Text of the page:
Atrial Fibrillation
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15/Should we be screening people with diabetes for AF? A cross sectional screening study

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Published Online: Oct 3rd 2011 European Journal of Arrhythmia & Electrophysiology. 2021;7(Suppl. 1):abstr15
Authors: A Hall (Presenting Author) - Jersey General Hospital, St Helier; A Mitchell - Jersey General Hospital, St Helier; Carol Holland - Lancaster University, Lancaster; L Ashmore - Jersey General Hospital, St Helier,
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Introduction: There is an increasing prevalence of atrial fibrillation (AF) and diabetes worldwide, and diabetes is recognised as a risk factor for developing AF. Both diabetes and AF increase stroke risk. Previous AF screening studies have recruited high-risk patient groups but not with diabetes as the lone target group. The aim of this study is to determine whether people with diabetes have a higher prevalence of AF than the general population and investigate whether further determinants, such as duration of diabetes or level of diabetes control, add to the risk of AF. This study screens people with diabetes for AF using a single-lead ECG device (Kardia®, Mountainview, California, USA) and then examines the role of age, gender and other risk factor variables in relation to the likelihood of AF diagnosis.

Methods: This cross-sectional screening study was conducted in two community settings in Jersey – the diabetes centre (an out-patient hospital setting) and a central clinical locality – where patients recruited from participating GP surgeries attended. Patients were invited to participate on arrival to the diabetes centre or via letter sent out from participating GP surgeries. A 30-second ECG was recorded using the Kardia® device along with physiological measurements and details relating to risk-factor variables.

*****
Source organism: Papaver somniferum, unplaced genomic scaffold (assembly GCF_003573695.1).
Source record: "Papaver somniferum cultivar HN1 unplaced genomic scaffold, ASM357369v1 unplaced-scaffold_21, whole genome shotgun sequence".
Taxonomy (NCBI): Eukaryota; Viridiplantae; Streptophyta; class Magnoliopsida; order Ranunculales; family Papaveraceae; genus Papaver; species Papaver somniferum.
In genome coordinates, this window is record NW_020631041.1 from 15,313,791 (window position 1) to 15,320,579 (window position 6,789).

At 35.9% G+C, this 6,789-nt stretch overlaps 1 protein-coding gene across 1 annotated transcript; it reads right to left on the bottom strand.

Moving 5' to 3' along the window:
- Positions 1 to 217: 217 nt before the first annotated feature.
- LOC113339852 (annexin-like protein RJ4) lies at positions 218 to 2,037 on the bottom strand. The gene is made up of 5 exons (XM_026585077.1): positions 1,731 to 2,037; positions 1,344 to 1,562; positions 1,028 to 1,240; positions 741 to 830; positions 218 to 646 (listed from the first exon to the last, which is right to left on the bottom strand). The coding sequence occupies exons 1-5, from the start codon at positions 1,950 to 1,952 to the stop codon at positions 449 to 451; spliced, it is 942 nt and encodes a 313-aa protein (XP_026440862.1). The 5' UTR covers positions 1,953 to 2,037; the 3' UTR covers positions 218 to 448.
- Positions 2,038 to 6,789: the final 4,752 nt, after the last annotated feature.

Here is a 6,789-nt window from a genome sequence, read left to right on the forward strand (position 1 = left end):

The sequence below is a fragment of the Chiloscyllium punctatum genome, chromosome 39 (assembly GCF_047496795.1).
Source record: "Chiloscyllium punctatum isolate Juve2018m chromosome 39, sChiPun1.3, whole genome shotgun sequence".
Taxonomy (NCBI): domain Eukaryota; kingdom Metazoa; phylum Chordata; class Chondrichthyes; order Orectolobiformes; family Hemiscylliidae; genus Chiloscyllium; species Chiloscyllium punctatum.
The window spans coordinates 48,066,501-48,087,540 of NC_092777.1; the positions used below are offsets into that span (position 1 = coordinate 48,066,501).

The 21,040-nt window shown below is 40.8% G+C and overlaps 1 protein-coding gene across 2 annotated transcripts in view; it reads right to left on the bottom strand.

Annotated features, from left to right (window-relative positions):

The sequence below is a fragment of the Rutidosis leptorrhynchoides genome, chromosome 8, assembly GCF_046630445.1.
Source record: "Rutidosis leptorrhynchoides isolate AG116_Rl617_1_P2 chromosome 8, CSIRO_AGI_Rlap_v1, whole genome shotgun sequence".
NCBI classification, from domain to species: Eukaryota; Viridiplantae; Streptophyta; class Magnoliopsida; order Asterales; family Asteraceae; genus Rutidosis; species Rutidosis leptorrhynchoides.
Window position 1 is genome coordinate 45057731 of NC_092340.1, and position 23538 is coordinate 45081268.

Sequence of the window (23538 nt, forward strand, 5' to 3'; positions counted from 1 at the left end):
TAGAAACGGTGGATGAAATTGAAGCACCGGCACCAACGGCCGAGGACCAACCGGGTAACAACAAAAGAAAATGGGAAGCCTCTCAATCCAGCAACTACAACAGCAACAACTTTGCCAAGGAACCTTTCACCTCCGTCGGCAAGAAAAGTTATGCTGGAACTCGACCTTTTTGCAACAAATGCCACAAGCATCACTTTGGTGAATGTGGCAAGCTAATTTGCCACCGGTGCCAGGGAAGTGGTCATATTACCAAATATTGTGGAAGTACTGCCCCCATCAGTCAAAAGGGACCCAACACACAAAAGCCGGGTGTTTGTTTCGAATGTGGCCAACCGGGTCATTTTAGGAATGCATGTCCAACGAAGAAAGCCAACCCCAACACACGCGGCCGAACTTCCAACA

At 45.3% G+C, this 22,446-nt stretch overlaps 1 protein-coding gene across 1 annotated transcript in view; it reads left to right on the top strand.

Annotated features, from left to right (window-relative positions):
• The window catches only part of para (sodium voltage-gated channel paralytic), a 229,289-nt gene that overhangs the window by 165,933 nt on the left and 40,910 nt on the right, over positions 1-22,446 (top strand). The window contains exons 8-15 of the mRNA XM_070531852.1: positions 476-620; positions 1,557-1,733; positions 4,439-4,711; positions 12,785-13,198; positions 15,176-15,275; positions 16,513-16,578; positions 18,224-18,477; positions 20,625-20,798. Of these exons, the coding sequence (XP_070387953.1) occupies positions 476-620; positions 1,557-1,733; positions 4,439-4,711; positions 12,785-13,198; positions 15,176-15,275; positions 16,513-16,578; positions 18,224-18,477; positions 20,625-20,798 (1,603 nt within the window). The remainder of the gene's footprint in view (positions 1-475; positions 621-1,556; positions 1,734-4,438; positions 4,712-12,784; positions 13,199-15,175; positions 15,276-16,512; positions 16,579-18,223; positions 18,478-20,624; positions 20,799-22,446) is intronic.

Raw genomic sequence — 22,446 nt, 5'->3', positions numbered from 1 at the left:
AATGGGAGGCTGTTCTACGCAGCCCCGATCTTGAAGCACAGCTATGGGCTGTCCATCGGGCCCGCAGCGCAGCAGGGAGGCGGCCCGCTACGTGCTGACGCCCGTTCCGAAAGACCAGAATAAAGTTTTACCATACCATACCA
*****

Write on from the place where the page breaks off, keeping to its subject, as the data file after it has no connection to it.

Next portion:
Results: A total of 300 participants with a diagnosis of diabetes were recruited (156 from the diabetes centre and 144 from GP surgeries). Single-lead ECG screenings were recorded on all participants and 16 patients were identified with AF, providing a 5.3% prevalence in this sample. The population in this study do not show a significantly greater likelihood of AF than the background population, although there is a non-significant trend in this direction t(298)=1.803; p=0.072. One-way ANOVA determined a statistically significant difference in age between groups (p=0.003). The Chi-square test of independence identified a statistically significant difference in diabetes type (p=0.030). Logistic regression was used to examine prediction of AF diagnosis with age, sex, diabetes type, diabetes duration and level of control as predictors. The only significant predictor was age (X2=4.696; p=0.030).

Conclusion: The diabetes population in this study does not show a significantly greater likelihood of AF than the background population. Age was identified as the only significant predictor of AF. These findings can add to existing data around the association of the two chronic conditions and assist in guiding further the importance of screening for AF in this high-risk group, but particularly in those of older age. This can then inform and contribute to appropriate management of both conditions when in combination, not least with regards to stroke prevention.

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